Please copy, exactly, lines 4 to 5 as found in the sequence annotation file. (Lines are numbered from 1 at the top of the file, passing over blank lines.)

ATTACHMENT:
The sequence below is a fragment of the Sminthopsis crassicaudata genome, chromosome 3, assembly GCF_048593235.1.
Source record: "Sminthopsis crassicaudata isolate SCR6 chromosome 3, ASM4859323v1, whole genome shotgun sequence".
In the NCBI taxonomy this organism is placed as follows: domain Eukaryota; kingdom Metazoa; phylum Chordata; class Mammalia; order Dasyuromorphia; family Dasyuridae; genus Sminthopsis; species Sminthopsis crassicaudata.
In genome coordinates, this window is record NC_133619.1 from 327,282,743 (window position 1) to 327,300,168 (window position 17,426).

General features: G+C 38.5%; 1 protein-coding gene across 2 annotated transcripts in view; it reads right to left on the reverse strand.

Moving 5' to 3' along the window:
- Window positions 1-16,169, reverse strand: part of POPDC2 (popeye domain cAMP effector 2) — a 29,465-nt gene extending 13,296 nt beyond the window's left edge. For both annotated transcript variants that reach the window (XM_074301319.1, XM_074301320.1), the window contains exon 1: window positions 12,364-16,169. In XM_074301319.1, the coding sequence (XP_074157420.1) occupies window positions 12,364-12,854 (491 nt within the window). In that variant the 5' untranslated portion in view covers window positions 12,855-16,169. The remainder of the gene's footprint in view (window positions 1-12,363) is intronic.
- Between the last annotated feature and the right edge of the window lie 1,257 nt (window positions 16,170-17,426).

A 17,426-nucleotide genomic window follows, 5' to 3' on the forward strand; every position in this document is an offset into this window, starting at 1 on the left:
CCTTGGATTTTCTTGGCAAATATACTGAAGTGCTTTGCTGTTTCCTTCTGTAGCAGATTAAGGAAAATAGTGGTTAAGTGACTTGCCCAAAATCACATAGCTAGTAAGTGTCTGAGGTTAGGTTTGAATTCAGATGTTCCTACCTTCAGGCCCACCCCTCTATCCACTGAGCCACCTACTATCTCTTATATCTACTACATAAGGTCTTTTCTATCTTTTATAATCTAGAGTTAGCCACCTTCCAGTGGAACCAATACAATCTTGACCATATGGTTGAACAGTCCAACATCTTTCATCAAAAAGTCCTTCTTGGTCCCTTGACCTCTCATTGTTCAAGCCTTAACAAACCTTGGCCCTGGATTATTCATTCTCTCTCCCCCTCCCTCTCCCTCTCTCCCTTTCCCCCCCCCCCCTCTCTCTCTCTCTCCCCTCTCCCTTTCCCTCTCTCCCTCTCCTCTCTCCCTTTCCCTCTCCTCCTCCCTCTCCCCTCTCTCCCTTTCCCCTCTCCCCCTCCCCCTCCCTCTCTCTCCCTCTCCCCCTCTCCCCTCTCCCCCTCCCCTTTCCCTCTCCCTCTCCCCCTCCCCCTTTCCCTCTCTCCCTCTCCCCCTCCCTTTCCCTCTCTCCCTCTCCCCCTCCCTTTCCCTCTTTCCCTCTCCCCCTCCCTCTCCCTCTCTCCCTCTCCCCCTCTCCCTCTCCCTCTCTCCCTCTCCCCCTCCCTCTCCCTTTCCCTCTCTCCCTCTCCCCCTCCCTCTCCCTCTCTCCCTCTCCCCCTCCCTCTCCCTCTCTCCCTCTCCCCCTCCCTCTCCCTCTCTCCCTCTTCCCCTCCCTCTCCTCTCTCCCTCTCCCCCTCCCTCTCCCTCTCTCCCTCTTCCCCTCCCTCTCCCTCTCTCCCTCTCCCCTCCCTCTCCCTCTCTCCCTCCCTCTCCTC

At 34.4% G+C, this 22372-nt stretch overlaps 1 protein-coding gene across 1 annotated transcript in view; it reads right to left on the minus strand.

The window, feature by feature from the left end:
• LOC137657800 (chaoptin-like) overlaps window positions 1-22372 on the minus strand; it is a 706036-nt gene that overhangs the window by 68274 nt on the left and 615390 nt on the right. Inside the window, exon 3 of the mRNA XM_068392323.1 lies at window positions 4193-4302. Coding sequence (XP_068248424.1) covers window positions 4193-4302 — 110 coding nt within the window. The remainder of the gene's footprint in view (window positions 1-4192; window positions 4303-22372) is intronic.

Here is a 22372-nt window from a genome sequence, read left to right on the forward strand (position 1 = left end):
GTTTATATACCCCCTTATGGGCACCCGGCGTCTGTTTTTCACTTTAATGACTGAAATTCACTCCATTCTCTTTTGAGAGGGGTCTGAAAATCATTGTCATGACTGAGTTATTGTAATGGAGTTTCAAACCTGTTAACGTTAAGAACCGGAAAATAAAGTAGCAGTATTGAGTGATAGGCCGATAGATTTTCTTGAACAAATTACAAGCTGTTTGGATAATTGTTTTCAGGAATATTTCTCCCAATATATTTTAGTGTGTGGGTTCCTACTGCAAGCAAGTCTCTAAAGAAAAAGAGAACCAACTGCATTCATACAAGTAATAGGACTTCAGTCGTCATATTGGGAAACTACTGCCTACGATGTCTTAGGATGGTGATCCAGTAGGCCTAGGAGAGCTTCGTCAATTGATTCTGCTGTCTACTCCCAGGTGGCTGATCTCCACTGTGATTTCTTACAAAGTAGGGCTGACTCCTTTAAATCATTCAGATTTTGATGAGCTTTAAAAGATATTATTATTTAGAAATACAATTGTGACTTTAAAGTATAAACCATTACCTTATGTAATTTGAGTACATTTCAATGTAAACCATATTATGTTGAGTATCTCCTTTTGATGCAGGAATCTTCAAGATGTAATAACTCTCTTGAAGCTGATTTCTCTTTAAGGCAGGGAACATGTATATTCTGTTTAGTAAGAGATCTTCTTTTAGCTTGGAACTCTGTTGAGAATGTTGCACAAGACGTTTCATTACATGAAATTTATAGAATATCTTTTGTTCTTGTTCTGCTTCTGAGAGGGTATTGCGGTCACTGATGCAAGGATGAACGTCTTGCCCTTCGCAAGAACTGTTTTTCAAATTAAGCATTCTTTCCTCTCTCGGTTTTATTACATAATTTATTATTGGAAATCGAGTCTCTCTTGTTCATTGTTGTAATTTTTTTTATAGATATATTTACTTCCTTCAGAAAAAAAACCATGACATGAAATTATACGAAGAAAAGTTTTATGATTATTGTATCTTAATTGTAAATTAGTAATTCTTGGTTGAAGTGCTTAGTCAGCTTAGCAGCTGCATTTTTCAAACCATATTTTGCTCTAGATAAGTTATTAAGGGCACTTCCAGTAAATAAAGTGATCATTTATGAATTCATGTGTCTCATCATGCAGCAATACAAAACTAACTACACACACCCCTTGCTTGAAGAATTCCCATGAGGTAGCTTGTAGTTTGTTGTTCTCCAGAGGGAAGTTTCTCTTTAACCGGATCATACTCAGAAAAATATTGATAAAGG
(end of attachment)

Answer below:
In genome coordinates, this window is record NC_133619.1 from 327,282,743 (window position 1) to 327,300,168 (window position 17,426).

General features: G+C 38.5%; 1 protein-coding gene across 2 annotated transcripts in view; it reads right to left on the reverse strand.